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Doing our part to protect our common home, even at work

When it comes to protecting our common home, as Pope Francis urges all to do, your children could probably teach you a thing or two.

In fact, at least two schools in the Diocese of Charleston are so knowledgeable about ways to conserve, protect and restore that they’ve been named Certified Green Steps Schools. They are St. Joseph and St. John Neumann, both in Columbia.

The students have gone far beyond just recycling, said Donna Tate, a K-4 assistant teacher at St. Joseph who’s in charge of their Green Steps program. Children at both schools grow plants in empty yogurt cups to help purify the air, collect rain in barrels to water the garden, and even have a compost pile and worm farm.

“I think the children have had a big impact on their parents,” Tate said. “We’re changing the way of life for the children so they grow up recycling and conserving and it becomes a part of their life.”

The kids have become so savvy about protecting the Earth that parents are sometimes fussed at for wasting electricity, or improper recycling.

“The parents are always saying, ‘Oh, [Susie] told me I left the light on’ or ‘I put a can in the garbage when I wasn’t supposed to,’” Tate said.

But don’t worry, joining the pope’s call to be good stewards is easy enough for everyone to participate.

Architects and contractors are designing and constructing newer buildings, such as the Pastoral Center in Charleston, to do a lot of the work, with materials and built-in safeguards to keep them green. Stephanie Posda, coordinator of the Building and Renovation office, noted some of the items, such as purchasing local supplies, using non-toxic paint, installing sensors for the sinks so water doesn’t run, double-pane windows to protect from heat or cold, occupancy sensors that adjust thermostats when the building is empty, and more.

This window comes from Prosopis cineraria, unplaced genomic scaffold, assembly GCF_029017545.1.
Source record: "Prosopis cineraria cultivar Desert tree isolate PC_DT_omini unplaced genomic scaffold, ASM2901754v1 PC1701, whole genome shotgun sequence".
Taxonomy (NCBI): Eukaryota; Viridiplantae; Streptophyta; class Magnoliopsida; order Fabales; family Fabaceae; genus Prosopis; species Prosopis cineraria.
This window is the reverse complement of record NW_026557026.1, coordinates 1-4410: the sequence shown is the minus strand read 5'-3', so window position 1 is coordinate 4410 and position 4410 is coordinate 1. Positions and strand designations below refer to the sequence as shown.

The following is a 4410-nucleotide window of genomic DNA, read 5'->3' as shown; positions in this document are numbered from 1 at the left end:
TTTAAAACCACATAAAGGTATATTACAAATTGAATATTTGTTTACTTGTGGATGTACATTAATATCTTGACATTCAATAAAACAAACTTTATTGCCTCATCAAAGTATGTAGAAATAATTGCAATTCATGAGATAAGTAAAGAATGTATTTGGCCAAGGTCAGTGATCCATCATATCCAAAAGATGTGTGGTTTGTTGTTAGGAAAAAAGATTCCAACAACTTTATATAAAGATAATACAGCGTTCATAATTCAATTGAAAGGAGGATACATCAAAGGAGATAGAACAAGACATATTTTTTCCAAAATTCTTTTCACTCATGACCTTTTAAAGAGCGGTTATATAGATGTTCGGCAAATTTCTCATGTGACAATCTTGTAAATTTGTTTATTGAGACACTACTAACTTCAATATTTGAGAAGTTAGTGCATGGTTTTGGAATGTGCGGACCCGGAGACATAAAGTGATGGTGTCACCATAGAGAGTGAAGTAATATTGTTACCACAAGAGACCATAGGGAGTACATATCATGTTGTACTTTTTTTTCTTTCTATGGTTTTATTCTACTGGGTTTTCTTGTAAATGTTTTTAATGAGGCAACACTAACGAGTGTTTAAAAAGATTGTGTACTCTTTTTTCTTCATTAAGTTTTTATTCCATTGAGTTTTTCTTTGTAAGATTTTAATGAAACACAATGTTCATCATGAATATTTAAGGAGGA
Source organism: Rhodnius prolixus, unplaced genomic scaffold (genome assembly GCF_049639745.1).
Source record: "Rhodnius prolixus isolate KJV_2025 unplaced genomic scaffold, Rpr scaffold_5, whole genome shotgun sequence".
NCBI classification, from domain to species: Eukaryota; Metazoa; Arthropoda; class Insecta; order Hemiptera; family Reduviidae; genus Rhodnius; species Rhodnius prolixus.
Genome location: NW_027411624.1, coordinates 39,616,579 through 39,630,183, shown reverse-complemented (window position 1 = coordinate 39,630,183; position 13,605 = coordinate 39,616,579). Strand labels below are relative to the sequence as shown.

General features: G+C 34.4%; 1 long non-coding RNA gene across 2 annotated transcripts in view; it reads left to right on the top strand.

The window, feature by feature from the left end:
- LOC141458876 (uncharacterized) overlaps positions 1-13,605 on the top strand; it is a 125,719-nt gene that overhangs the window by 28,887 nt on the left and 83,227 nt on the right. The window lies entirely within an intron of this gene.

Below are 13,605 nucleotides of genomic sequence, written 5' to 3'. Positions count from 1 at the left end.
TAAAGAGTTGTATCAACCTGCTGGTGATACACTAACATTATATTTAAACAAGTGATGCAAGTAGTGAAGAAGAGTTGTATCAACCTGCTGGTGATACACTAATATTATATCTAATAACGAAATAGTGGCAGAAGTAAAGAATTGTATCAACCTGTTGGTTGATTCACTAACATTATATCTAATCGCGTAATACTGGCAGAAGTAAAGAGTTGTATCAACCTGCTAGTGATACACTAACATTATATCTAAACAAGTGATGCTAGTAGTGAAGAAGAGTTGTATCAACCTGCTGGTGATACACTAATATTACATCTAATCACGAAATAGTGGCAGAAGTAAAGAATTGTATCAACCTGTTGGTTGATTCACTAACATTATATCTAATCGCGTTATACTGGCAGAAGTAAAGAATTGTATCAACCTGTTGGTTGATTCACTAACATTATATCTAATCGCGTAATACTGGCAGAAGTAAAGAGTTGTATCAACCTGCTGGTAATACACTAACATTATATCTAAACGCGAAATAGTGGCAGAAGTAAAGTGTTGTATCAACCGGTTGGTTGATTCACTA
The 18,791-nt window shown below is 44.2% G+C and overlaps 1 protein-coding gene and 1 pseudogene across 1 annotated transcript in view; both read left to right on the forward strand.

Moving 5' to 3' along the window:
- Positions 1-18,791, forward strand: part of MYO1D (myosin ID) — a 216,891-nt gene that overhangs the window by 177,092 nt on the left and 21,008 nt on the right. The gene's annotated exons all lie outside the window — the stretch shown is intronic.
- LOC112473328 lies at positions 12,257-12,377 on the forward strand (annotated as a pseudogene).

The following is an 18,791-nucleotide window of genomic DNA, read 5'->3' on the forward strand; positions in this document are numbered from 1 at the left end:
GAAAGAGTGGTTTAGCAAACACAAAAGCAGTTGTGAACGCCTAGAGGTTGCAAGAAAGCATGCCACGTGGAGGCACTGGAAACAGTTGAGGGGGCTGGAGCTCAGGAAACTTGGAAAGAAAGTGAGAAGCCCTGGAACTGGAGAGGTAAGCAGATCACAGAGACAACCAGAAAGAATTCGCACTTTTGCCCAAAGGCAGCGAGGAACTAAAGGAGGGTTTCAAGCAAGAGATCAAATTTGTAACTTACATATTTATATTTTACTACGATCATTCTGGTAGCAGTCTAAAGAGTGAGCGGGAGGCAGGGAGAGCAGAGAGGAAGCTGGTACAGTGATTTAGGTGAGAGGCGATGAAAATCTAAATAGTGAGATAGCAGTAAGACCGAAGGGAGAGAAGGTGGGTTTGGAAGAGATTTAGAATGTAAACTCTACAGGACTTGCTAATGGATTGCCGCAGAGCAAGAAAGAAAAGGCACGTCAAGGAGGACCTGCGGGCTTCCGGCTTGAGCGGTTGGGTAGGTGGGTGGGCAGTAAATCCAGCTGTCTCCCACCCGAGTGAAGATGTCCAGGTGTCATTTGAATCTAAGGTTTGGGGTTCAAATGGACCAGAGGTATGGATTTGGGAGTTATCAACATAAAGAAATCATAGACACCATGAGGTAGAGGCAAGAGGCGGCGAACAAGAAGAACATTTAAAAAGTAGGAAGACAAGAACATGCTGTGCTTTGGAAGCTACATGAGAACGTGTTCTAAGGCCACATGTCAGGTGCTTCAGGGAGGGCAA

It also takes each person within the buildings to do their part. Dave Maddox, the new facilities manager at the Pastoral Center, said employees are encouraged to save on water and recycling by using provided tumblers instead of buying bottled water. So far, the “green” water fountains have saved close to 4,000 plastic bottles from being used.

Maddox said he is planning a walk-through of the building to see what is working and what isn’t so he can establish cost-effective, earth-saving measures. For example, current light bulbs will be phased out by LEDs, and a recycling policy will be created for the breakroom.

What is recyclable?

At the office, people should put everything from these categories in their blue bins:

  • Metals
  • Paper, paperboard, cardboard
  • Glass
  • All plastics — cups, straws, utensils, plates, etc.

What about Styrofoam?

Styrofoam is tricky because it usually has a recycling symbol on it, but because the process often releases toxins and isn’t cost-effective, few recycling centers accept it. It’s best to avoid it.






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